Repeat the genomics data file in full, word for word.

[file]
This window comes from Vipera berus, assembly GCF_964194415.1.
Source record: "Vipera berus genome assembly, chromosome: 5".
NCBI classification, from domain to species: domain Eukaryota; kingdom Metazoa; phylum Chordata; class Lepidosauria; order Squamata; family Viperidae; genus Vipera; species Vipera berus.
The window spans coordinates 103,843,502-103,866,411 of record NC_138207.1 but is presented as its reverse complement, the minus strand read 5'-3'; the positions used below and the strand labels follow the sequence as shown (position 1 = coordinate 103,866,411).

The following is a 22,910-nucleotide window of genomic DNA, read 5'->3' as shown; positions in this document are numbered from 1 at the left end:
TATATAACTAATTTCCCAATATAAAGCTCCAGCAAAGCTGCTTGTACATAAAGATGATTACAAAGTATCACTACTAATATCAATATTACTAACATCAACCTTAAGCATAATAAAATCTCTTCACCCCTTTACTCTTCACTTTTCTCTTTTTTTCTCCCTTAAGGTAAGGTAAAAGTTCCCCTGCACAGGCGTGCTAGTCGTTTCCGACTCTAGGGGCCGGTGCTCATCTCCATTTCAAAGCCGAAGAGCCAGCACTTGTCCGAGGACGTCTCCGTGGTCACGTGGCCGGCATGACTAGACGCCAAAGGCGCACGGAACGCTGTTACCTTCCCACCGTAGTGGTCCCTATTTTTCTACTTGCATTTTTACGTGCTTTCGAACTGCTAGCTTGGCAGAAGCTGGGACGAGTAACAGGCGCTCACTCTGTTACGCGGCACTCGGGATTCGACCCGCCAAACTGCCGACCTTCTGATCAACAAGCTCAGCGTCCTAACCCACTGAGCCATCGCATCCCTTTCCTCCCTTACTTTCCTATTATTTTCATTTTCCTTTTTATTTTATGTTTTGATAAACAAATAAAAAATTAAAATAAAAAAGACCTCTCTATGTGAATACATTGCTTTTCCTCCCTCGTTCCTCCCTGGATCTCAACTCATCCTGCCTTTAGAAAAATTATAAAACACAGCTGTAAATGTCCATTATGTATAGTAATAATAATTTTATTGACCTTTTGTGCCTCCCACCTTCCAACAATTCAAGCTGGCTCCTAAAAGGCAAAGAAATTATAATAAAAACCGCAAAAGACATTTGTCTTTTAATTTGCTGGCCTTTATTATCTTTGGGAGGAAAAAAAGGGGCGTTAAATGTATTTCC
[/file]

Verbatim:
This window comes from Vipera berus, assembly GCF_964194415.1.
Source record: "Vipera berus genome assembly, chromosome: 5".
NCBI classification, from domain to species: domain Eukaryota; kingdom Metazoa; phylum Chordata; class Lepidosauria; order Squamata; family Viperidae; genus Vipera; species Vipera berus.
The window spans coordinates 103,843,502-103,866,411 of record NC_138207.1 but is presented as its reverse complement, the minus strand read 5'-3'; the positions used below and the strand labels follow the sequence as shown (position 1 = coordinate 103,866,411).

The following is a 22,910-nucleotide window of genomic DNA, read 5'->3' as shown; positions in this document are numbered from 1 at the left end:
TATATAACTAATTTCCCAATATAAAGCTCCAGCAAAGCTGCTTGTACATAAAGATGATTACAAAGTATCACTACTAATATCAATATTACTAACATCAACCTTAAGCATAATAAAATCTCTTCACCCCTTTACTCTTCACTTTTCTCTTTTTTTCTCCCTTAAGGTAAGGTAAAAGTTCCCCTGCACAGGCGTGCTAGTCGTTTCCGACTCTAGGGGCCGGTGCTCATCTCCATTTCAAAGCCGAAGAGCCAGCACTTGTCCGAGGACGTCTCCGTGGTCACGTGGCCGGCATGACTAGACGCCAAAGGCGCACGGAACGCTGTTACCTTCCCACCGTAGTGGTCCCTATTTTTCTACTTGCATTTTTACGTGCTTTCGAACTGCTAGCTTGGCAGAAGCTGGGACGAGTAACAGGCGCTCACTCTGTTACGCGGCACTCGGGATTCGACCCGCCAAACTGCCGACCTTCTGATCAACAAGCTCAGCGTCCTAACCCACTGAGCCATCGCATCCCTTTCCTCCCTTACTTTCCTATTATTTTCATTTTCCTTTTTATTTTATGTTTTGATAAACAAATAAAAAATTAAAATAAAAAAGACCTCTCTATGTGAATACATTGCTTTTCCTCCCTCGTTCCTCCCTGGATCTCAACTCATCCTGCCTTTAGAAAAATTATAAAACACAGCTGTAAATGTCCATTATGTATAGTAATAATAATTTTATTGACCTTTTGTGCCTCCCACCTTCCAACAATTCAAGCTGGCTCCTAAAAGGCAAAGAAATTATAATAAAAACCGCAAAAGACATTTGTCTTTTAATTTGCTGGCCTTTATTATCTTTGGGAGGAAAAAAAGGGGCGTTAAATGTATTTCC